There are two comments in a single line of code (resulting in a CSS nightmare), the second one is a true parameter for the clone method which also clones the event listeners. When uncommented, if an event listeners is bound to an element and you clone this element, when a bubbling event reaches the clone, the event will also fire (unless there is a bug in the application, hehe).

Live events

.live() is a function introduced in jQuery 1.3 which brings event delegation to the masses: using this function, instead of binding events to individual elements (and having to clone the listeners when you add an element later), you bind a listener on a higher level and use the bubbling property of events to listen to the events occurring on a lower level.

This time you need to select both the elements on which you want to detect the event, and the higher element that you will use to bind the listener. For that I’m using a special syntax of jQuery where I do not pass only a CSS selector to jQuery, but also a context. Be careful, this syntax only works for event delegation with the upcoming jQuery 1.3.3.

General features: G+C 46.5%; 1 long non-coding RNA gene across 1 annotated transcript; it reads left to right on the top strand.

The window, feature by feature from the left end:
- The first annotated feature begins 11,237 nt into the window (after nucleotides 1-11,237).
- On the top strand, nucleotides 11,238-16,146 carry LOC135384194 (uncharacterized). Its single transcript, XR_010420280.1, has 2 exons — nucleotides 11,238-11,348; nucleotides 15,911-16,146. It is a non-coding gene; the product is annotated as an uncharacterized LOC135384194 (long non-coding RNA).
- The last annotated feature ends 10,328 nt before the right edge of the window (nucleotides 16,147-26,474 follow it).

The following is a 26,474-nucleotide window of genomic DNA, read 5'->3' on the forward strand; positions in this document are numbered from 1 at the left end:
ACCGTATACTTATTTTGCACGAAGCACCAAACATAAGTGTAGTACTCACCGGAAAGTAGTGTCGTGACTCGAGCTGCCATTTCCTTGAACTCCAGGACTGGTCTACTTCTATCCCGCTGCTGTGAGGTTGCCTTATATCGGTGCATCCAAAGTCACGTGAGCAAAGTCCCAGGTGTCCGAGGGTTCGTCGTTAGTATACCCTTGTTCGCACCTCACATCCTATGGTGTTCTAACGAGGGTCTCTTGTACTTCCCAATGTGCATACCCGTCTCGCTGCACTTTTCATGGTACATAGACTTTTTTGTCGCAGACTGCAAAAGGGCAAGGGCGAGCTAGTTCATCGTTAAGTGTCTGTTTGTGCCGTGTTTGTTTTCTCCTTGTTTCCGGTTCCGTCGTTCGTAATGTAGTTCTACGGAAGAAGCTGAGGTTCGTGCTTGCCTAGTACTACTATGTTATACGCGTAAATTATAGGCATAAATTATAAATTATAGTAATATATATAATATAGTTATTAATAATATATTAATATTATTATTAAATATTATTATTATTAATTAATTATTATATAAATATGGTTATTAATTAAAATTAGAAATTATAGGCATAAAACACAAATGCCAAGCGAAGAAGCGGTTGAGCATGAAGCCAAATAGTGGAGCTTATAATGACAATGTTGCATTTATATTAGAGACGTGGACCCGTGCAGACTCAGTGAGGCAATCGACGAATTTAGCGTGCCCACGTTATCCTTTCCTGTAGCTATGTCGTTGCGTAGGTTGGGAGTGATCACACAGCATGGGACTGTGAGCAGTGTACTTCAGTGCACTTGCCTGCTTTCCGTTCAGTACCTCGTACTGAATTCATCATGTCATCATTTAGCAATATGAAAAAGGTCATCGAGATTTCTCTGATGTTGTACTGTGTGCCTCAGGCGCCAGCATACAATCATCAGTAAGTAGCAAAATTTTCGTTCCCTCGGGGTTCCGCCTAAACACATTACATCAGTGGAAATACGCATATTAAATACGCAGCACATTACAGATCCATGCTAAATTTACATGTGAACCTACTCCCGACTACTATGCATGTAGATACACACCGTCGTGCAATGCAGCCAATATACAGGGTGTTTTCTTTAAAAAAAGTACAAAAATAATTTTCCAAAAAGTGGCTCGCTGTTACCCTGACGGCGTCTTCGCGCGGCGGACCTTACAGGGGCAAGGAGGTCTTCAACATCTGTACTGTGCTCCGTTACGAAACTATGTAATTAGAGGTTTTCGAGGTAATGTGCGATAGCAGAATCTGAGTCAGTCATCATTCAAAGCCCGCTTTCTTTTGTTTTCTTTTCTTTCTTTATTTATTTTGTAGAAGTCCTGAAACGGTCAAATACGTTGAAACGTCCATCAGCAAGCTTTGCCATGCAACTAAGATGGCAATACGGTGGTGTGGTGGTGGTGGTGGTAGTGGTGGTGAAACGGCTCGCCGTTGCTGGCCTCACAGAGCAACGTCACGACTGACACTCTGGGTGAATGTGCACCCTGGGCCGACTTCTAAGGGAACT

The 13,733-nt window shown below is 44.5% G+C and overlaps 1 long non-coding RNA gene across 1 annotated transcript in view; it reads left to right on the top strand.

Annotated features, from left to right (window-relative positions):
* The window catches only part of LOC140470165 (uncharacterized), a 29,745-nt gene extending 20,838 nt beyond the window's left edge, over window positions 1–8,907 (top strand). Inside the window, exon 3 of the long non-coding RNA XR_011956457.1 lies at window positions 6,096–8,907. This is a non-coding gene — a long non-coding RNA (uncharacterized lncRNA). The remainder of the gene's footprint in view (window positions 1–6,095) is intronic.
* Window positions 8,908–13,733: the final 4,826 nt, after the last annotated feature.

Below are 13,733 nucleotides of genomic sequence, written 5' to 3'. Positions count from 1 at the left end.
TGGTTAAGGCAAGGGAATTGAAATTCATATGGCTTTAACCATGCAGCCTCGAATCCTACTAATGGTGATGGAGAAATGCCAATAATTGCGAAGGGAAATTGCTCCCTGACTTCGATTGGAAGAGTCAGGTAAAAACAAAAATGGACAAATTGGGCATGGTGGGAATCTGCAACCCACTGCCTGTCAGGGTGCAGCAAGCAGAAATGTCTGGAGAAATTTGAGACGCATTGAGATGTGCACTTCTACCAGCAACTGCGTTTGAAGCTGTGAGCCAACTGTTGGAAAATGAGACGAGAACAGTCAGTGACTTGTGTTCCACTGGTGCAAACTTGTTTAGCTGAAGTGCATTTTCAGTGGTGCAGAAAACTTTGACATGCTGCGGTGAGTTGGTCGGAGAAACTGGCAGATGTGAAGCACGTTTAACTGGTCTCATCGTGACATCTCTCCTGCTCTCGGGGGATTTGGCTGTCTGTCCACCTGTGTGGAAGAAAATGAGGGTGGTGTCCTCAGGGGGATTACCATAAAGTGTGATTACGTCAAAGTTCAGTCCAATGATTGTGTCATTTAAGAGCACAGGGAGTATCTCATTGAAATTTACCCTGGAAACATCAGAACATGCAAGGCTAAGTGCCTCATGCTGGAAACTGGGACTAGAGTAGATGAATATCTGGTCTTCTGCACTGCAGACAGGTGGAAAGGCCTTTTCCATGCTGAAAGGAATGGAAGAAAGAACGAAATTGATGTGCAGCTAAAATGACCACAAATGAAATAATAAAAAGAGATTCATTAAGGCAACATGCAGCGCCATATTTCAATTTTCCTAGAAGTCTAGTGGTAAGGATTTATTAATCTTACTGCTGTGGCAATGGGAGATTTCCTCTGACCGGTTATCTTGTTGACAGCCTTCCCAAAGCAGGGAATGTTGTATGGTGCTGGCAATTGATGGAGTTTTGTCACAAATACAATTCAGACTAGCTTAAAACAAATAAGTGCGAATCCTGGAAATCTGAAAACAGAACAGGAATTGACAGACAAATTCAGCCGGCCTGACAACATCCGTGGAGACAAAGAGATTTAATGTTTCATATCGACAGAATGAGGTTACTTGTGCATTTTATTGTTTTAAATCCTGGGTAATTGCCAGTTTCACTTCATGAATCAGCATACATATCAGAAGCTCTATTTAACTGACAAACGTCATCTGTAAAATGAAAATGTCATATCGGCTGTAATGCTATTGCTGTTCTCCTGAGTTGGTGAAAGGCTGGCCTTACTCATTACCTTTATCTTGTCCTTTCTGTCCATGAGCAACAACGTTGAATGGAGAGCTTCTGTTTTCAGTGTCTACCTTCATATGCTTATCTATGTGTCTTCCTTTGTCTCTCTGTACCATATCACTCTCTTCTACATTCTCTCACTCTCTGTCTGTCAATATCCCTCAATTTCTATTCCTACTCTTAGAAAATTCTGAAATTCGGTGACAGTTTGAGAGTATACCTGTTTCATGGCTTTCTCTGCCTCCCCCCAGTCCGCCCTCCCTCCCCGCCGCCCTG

[code lang="js"]
$("<selector>", $("<context>")[0])...
[/code]

Currently, to be successfully set, the context needs to be a DOM element, not a CSS selector, not a jQuery object, simply a DOM element, hence the [0] at the end of my jQuery object. I proposed a patch to be able to get rid of this [0] and thus reduce the number of function calls but it hasn’t been accepted yet.

You can now clone and add elements inside your context without worrying of attaching new listeners, great! And soon or later I hope that my bigger patch will eventually be accepted in jQuery so that you don’t have to worry about performances of event delegation.

And now…

I need your comments as I’m going to reuse this Blog post for my presentation on Saturday. What could be clarified? What could be improved? What did I do wrong? What is good, if any?

In the meantime I’ll work on the last two tabs and start to create my slides.